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Financial Planning for College

by Lindsey Getz

If you have kids, then you already know that time flies. It feels like one day you’re bringing your baby home from the hospital and the next they’re off to kindergarten. As much as college planning may be the last thing on your mind right now, the truth is that time will also come quicker than you may expect and the earlier you can start planning, the better.

Start now
Saving for college is undoubtedly daunting. Education costs have soared in recent years. In fact, according to the most recent data from Bloomberg Business, college tuition and fees have increased a whopping 1,120 percent since records began in 1978. It’s easy to get overwhelmed by the numbers, but the financial advisors we spoke with say that starting small is better than not starting at all.

“You have to start somewhere,” says Rick Udine, managing director of Morgan Stanley Wealth Management in Mount Laurel. “A lot of people get intimidated by even the idea of saving for college and don’t start at all—and that’s a costly mistake. Start an account off with $500 or $1,000 and then try to put money away monthly—or even just quarterly if you are starting small. The idea is to start rather than to continually put it off.”

All of the experts we spoke with echoed the same words of advice—“start early.” It may sound like common sense but it’s something that parents do tend to put off.

“It’s important to remember that time is your ally when it comes to saving for college—or anything else for that matter,” says David Tobin of Tobin Investment Planning in Voorhees. “The longer you have, the better you’re able to use the market to your advantage, and the more you can save.”

Udine adds that getting into the habit of putting money away regularly is also important. Most parents are establishing 529 accounts, which are tax-free, as long as they’re used exclusively for schooling. He advises making regularly scheduled deposits to such an account.

“A lot of people use direct deposit these days and find that a lot less painful,” Udine says. “If you can set up a direct deposit from your paycheck to your 529 plan, you are more likely to set yourself up for success. And in time, those small deposits will really add up.”

Develop a plan
Tobin says that saving for college is really no different than saving for anything else in life—whether that is a big vacation, retirement or when to take Social Security. The first thing to do is to create a budget that includes an estimate of what your costs are, what your time frame is, and how much money you already have on hand toward that fund.

The advisors we spoke with suggested utilizing an online resource to calculate the estimated expense. There are many free college tuition calculators available for this very purpose.

“You have to recognize that the numbers are estimates, but it’s still very helpful to have some sense of an overall budget,” Tobin says. “When planning ahead for young children, you have no sense of how much you might receive in financial aid or scholarships and you must plan for the worst case scenario—that you have to pay it all.”

In other words, hope for the best, prepare for the worst. It’s practical advice for many aspects of life. Fortunately, in the case of college financial planning, there is some hope. Theodore R. Massaro, a financial consultant with M Financial Planning Services in Marlton, points out that financial aid is available to a large number of college-bound children.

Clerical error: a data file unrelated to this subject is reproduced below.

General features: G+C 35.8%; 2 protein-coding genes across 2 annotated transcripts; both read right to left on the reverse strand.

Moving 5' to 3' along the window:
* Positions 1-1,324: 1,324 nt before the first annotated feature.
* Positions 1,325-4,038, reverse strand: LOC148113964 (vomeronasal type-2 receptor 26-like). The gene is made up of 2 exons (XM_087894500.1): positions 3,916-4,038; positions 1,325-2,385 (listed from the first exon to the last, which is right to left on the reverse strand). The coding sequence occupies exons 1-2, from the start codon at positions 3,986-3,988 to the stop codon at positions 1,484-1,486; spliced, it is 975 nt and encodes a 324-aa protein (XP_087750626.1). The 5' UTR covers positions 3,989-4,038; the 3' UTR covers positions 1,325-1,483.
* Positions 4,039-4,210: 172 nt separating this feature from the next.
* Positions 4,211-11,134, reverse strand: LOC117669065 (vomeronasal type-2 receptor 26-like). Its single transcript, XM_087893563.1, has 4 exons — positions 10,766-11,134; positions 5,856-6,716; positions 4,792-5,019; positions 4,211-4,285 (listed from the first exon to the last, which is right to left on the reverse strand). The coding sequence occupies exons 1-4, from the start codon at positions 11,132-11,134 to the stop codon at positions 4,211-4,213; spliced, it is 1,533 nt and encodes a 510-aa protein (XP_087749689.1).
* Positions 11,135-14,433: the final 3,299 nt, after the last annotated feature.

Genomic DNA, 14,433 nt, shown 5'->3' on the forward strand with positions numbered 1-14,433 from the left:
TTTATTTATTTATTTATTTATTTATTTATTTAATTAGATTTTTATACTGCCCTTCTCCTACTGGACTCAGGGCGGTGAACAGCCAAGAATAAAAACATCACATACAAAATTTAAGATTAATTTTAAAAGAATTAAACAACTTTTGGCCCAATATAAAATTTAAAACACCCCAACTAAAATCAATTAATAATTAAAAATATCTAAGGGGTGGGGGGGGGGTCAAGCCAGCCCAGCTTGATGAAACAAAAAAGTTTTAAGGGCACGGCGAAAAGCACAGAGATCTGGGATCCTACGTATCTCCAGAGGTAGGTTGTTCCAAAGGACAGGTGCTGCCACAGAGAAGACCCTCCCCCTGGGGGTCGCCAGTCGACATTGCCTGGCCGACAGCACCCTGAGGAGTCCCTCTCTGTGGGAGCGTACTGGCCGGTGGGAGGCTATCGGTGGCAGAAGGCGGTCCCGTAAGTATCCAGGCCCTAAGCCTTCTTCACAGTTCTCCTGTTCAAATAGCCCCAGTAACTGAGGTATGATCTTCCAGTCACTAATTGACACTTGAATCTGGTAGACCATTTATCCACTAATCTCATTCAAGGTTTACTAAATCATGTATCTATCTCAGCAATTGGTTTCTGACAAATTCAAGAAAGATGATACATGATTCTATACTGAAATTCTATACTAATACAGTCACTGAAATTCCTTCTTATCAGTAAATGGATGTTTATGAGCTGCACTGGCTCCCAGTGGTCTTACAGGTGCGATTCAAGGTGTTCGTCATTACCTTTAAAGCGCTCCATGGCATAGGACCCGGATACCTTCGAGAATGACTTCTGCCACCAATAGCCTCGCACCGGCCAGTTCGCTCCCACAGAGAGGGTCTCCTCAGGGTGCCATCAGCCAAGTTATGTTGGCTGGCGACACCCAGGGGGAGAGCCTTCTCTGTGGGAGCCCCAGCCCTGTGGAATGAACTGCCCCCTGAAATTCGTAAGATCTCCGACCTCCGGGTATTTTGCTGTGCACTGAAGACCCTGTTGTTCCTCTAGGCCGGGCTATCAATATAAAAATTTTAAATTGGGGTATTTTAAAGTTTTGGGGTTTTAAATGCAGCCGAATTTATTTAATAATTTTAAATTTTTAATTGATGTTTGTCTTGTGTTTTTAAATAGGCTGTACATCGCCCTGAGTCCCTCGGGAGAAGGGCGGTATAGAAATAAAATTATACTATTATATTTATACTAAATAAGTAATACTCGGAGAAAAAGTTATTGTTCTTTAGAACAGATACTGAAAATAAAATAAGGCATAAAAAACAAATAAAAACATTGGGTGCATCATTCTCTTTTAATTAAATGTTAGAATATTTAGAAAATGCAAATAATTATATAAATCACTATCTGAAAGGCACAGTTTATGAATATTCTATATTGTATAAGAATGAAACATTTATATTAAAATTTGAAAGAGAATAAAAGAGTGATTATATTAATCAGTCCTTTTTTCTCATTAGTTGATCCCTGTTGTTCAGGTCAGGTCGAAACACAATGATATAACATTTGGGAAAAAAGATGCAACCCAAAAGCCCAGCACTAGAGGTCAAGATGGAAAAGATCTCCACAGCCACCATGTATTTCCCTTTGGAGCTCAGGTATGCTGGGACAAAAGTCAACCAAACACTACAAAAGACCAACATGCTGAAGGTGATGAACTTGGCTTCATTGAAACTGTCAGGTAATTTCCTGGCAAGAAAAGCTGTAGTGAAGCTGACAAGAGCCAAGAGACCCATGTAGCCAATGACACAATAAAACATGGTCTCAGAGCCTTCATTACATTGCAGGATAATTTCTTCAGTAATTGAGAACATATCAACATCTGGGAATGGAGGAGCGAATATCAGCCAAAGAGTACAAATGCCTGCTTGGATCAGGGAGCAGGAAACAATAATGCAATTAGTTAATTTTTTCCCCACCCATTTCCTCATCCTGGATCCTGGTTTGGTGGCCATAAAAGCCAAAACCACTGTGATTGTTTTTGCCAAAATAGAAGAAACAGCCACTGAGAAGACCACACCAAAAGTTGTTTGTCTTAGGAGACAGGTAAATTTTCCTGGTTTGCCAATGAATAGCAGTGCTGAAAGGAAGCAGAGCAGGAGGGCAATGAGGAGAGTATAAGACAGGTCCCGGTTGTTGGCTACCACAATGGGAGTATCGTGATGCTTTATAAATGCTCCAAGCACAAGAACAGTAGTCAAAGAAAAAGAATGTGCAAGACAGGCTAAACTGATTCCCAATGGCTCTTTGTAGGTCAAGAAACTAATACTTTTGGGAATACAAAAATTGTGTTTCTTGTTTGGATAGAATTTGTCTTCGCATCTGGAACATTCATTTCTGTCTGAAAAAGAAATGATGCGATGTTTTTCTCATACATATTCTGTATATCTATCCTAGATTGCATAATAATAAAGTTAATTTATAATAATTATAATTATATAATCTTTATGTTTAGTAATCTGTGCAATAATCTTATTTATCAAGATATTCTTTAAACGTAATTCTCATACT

“High-income individuals may not qualify but my advice is to always pursue it,” Massaro says. “It doesn’t cost anything to find out if you’re eligible.”

Massaro adds that smart college planning also means knowing what program might be best for your child.

“Once they have any sense of the kind of career they want to pursue, it’s beneficial to start researching the program that will suit them best,” Massaro says. “There is something to be said for finding an institution where you are going to succeed. It has become somewhat of a trend for students to start off at a community college while they’re exploring their career options and then transferring to another school only after they have a strong direction of what they want to do in life. It is a hard financial hit to have to add one or more semesters because of being unsure what career to pursue.”

Tobin echoes a similar sentiment.

“It’s so important to find the right fit,” Tobin says. “And it’s more important to do well where you go than to go to a top name school just for the name recognition.”

Don’t break the bank
While saving for college is important, our experts all stressed that parents need to keep their own financial future in mind while planning for their children’s education.

“Don’t sacrifice your own long-term financial savings because there’s no retirement financial aid out there,” Massaro says. “Students can find money through financial aid and even by earning some of their own income during the summer.”

“I encourage my clients not to go into debt to pay for their children to go to college,” Tobin agrees. “Their retirement has to take priority.”

Tobin says that students need to be wary of the future debt they may be generating if they choose a school that is completely out of their family’s budget.

“Students do not want to graduate with a ton of debt,” Tobin warns. “If you look at the interest rates on student loans these days, they’re higher than a mortgage. That’s a tough way to start off as a young professional. It is best to be realistic in your college selection and to do well where you go. And once you do graduate, you need to start planning how to pay back your debt before it will totally cramp your future savings.”

Published (and copyrighted) in South Jersey Magazine, Volume 13, Issue 1 (April, 2016).
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